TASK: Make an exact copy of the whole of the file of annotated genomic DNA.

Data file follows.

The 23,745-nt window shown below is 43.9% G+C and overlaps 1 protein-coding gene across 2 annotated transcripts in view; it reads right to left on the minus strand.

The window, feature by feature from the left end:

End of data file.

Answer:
The 23,745-nt window shown below is 43.9% G+C and overlaps 1 protein-coding gene across 2 annotated transcripts in view; it reads right to left on the minus strand.

The window, feature by feature from the left end: